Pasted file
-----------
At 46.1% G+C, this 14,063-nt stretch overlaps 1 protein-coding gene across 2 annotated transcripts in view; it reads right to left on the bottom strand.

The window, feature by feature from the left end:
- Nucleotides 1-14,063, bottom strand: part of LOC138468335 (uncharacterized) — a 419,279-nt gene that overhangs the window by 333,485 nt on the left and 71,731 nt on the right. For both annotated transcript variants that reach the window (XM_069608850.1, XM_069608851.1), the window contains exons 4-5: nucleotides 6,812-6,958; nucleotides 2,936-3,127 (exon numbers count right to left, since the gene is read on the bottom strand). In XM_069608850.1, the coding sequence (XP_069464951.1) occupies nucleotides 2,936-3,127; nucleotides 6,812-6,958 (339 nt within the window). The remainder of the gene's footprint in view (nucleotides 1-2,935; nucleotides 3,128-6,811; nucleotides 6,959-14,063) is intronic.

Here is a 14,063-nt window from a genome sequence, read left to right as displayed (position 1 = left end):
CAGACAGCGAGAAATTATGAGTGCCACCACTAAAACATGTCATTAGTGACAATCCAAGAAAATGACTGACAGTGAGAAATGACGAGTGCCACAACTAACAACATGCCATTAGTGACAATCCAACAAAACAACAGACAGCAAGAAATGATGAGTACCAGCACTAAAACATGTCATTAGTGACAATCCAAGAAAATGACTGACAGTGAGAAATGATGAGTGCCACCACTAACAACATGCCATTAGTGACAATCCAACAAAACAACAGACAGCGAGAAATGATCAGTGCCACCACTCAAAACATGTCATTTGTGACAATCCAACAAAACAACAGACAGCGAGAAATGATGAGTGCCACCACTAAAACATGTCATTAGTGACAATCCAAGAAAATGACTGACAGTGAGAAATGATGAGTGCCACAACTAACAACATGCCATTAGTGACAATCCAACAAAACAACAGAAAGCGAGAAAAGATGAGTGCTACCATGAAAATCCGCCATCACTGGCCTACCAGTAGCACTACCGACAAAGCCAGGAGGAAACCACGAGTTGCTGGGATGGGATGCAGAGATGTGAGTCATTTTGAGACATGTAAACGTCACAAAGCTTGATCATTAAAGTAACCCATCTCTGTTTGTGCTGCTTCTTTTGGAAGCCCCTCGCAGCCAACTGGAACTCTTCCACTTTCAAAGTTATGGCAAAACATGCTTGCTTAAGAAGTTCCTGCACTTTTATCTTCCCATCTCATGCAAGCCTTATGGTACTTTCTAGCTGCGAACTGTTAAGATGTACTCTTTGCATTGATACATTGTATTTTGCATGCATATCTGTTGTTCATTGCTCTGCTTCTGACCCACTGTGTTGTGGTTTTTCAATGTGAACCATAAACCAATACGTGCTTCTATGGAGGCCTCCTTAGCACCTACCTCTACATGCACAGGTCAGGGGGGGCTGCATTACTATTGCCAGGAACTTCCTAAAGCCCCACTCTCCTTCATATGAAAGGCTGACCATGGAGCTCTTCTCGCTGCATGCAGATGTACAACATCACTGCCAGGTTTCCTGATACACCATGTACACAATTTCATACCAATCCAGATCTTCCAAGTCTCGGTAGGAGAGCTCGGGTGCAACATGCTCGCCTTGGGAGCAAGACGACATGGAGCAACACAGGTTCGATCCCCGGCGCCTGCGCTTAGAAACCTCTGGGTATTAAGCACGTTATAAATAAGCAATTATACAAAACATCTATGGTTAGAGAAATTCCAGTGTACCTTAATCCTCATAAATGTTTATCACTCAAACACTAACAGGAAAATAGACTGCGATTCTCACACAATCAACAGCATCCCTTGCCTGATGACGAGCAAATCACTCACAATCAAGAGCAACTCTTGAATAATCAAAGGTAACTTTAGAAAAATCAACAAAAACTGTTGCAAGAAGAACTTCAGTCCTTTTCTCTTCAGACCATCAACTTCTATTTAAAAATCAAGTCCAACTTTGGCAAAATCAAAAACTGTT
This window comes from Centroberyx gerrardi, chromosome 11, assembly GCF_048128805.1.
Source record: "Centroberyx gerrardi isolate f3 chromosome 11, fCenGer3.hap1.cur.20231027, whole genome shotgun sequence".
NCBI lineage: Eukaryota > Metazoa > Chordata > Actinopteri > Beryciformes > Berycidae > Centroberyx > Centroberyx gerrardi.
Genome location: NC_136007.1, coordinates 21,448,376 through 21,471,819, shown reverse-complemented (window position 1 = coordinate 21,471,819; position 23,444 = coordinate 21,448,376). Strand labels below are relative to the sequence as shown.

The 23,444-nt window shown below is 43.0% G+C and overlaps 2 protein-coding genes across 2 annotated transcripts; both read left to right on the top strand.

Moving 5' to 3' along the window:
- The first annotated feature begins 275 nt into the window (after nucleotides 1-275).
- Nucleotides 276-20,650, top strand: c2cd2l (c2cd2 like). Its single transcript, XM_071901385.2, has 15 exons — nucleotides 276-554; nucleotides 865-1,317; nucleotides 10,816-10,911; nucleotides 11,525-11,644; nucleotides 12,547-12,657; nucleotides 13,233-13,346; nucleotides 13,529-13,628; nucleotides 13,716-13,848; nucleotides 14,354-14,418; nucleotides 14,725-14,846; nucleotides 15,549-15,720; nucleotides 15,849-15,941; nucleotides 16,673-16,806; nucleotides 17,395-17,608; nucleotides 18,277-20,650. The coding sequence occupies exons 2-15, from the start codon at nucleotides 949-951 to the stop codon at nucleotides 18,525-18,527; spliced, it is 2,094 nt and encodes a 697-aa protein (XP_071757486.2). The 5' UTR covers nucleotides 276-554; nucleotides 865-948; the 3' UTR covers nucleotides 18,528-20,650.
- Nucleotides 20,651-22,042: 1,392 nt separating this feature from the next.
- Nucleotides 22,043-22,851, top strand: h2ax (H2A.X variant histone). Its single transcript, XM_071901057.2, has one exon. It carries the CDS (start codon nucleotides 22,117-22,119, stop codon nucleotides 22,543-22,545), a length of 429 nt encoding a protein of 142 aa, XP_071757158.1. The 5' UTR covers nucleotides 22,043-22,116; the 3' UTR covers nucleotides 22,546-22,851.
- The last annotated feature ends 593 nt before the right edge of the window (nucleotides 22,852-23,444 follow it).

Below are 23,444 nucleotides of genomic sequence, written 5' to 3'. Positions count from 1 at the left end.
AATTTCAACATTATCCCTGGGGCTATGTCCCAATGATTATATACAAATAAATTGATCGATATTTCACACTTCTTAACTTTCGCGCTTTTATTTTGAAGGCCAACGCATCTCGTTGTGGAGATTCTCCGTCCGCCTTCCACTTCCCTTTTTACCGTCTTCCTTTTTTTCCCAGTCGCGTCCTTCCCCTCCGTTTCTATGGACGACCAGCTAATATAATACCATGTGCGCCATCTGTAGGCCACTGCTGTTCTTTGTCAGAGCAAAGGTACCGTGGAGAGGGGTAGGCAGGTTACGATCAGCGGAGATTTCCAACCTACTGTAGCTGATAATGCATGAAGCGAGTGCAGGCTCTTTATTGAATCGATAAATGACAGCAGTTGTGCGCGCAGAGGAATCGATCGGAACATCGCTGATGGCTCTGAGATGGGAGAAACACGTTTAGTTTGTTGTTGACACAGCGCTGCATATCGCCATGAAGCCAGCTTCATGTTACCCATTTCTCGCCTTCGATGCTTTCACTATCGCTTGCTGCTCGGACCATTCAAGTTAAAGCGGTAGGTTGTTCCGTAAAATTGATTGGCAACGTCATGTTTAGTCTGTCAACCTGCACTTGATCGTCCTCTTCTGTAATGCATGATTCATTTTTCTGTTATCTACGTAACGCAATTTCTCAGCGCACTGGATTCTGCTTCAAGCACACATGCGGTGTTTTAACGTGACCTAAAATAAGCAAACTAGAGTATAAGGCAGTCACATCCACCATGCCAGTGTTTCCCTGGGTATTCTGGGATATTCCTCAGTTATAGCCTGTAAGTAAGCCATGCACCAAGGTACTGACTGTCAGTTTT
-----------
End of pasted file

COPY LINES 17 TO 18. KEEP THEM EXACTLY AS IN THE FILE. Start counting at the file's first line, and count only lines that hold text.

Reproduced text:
Below are 23,444 nucleotides of genomic sequence, written 5' to 3'. Positions count from 1 at the left end.
AATTTCAACATTATCCCTGGGGCTATGTCCCAATGATTATATACAAATAAATTGATCGATATTTCACACTTCTTAACTTTCGCGCTTTTATTTTGAAGGCCAACGCATCTCGTTGTGGAGATTCTCCGTCCGCCTTCCACTTCCCTTTTTACCGTCTTCCTTTTTTTCCCAGTCGCGTCCTTCCCCTCCGTTTCTATGGACGACCAGCTAATATAATACCATGTGCGCCATCTGTAGGCCACTGCTGTTCTTTGTCAGAGCAAAGGTACCGTGGAGAGGGGTAGGCAGGTTACGATCAGCGGAGATTTCCAACCTACTGTAGCTGATAATGCATGAAGCGAGTGCAGGCTCTTTATTGAATCGATAAATGACAGCAGTTGTGCGCGCAGAGGAATCGATCGGAACATCGCTGATGGCTCTGAGATGGGAGAAACACGTTTAGTTTGTTGTTGACACAGCGCTGCATATCGCCATGAAGCCAGCTTCATGTTACCCATTTCTCGCCTTCGATGCTTTCACTATCGCTTGCTGCTCGGACCATTCAAGTTAAAGCGGTAGGTTGTTCCGTAAAATTGATTGGCAACGTCATGTTTAGTCTGTCAACCTGCACTTGATCGTCCTCTTCTGTAATGCATGATTCATTTTTCTGTTATCTACGTAACGCAATTTCTCAGCGCACTGGATTCTGCTTCAAGCACACATGCGGTGTTTTAACGTGACCTAAAATAAGCAAACTAGAGTATAAGGCAGTCACATCCACCATGCCAGTGTTTCCCTGGGTATTCTGGGATATTCCTCAGTTATAGCCTGTAAGTAAGCCATGCACCAAGGTACTGACTGTCAGTTTT